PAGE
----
6. One sentence summary of the proposal
    7. Amount of funding requested
  2. Project Proposal (2-page limit):
    Two pages including any/all figures, excluding references. Hyperlinks to relevant published papers are encouraged. Preliminary data is not required, but may be included. No appendices are allowed. Include the following:
    1. Research Question (see below for examples)
    2. Background
    3. Specific Aims
    4. Methods
    5. Anticipated Findings
    6. Description of potential impact including plans for applying for extramural funds
    7. Team including mentor(s)
    8. Timeline with GANTT chart describing monthly milestones
    9. Up to 5 references
  3. Budget (1-page budget and budget justification)
    The budget should reflect the period of time funds are requested and can include salary (including PI and research personnel with corresponding fringe benefits including TGP), equipment, project supplies, food, and support for community collaborations. The budget may not include honoraria for Stanford University faculty or staff members. Funds cannot be directed to subcontracts or to discretionary accounts. Please note that the School of Medicine has a mandatory 3% telecommunications charge on all salary. Indirect costs are not applicable.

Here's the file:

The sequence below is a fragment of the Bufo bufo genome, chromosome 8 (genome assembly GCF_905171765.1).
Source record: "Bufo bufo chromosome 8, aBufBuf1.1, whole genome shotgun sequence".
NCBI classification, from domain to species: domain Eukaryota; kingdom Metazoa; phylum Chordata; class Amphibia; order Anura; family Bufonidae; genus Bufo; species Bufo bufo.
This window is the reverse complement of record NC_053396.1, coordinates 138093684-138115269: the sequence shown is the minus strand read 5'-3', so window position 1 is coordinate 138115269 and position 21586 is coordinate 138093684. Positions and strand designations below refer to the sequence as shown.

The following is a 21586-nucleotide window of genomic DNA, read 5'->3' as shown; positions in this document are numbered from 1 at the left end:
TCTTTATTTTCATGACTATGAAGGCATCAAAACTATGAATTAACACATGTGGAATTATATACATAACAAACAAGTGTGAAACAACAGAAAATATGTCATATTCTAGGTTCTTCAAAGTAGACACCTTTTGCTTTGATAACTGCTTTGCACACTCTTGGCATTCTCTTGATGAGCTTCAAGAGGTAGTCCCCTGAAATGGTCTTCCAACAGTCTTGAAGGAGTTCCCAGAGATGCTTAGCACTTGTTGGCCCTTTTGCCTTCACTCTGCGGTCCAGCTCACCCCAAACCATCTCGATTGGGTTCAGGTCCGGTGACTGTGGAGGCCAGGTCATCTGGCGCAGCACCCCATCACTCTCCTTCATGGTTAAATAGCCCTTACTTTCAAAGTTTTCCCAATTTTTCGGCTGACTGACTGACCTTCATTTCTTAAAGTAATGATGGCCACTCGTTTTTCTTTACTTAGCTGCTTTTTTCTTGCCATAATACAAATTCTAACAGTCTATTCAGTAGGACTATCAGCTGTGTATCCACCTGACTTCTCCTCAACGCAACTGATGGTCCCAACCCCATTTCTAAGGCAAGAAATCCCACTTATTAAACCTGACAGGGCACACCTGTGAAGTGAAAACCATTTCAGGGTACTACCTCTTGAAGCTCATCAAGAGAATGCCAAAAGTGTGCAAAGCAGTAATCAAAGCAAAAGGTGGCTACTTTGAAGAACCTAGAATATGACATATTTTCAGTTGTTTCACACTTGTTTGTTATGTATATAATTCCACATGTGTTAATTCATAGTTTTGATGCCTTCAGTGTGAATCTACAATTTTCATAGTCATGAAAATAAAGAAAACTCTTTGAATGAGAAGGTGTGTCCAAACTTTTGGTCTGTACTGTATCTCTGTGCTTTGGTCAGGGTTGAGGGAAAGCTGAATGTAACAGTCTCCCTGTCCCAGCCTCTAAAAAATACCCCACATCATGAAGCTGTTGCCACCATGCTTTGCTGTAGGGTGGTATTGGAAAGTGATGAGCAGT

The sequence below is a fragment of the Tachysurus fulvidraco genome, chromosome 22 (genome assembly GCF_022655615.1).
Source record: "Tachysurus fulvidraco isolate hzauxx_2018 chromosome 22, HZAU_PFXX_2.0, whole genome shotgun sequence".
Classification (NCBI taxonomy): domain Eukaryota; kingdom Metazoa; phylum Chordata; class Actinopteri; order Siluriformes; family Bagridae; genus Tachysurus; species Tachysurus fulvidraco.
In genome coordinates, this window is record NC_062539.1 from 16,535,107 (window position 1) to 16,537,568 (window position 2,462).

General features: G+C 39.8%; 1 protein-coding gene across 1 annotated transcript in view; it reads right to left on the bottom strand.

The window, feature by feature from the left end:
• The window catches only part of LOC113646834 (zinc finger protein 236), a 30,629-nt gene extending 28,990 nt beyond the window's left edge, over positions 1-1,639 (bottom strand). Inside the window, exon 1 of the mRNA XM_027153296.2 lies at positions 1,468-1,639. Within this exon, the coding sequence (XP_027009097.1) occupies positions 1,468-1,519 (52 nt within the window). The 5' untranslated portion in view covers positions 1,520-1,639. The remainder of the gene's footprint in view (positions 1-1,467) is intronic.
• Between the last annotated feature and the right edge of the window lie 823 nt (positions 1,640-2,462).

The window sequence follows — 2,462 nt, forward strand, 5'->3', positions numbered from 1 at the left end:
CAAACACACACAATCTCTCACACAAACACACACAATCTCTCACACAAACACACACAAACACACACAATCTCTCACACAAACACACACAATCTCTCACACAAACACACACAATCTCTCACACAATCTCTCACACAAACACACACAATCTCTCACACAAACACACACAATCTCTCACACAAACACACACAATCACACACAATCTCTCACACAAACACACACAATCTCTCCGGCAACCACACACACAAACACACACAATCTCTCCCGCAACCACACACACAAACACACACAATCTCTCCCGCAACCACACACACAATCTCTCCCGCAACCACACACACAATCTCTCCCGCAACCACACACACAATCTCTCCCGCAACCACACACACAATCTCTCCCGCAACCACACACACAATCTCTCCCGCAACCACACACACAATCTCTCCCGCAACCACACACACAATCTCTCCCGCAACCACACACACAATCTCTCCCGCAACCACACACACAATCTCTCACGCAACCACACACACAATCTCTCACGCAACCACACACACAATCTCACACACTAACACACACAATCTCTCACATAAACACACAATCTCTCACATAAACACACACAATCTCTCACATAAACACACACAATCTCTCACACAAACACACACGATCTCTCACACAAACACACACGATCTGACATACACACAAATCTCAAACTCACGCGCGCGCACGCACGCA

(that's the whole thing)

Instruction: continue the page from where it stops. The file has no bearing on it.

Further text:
4. Investigator Biographies (1-page)
    Short, one paragraph biographies (<300 words) for PI/Co-PIs, co-investigators, and/or key personnel should be provided. Text should include titles, academic rank, and key achievements. These can be hyperlinked to longer form University profiles.

Proposals that do not conform to the above guidelines will be returned without review. All grants will be scored, but detailed feedback will not be provided to the applicants.

Please direct all inquiries to:

Ranak Trivedi, PhD, FSBM, Steering Committee Chair

on behalf of the Dolores Gallagher-Thompson & Larry Wolford Thompson Caregiver Research and Practice Fund Steering Committee:

  • Ranak Trivedi, PhD, FSBM, Steering Committee Chair
  • Heather Gotham, PhD, Steering Committee Member
  • Christine Gould, PhD, Steering Committee Member
  • Debra Kaysen, PhD, Steering Committee Member
  • Dolores Gallagher Thompson, PhD, ABPP, Emeritus Consultant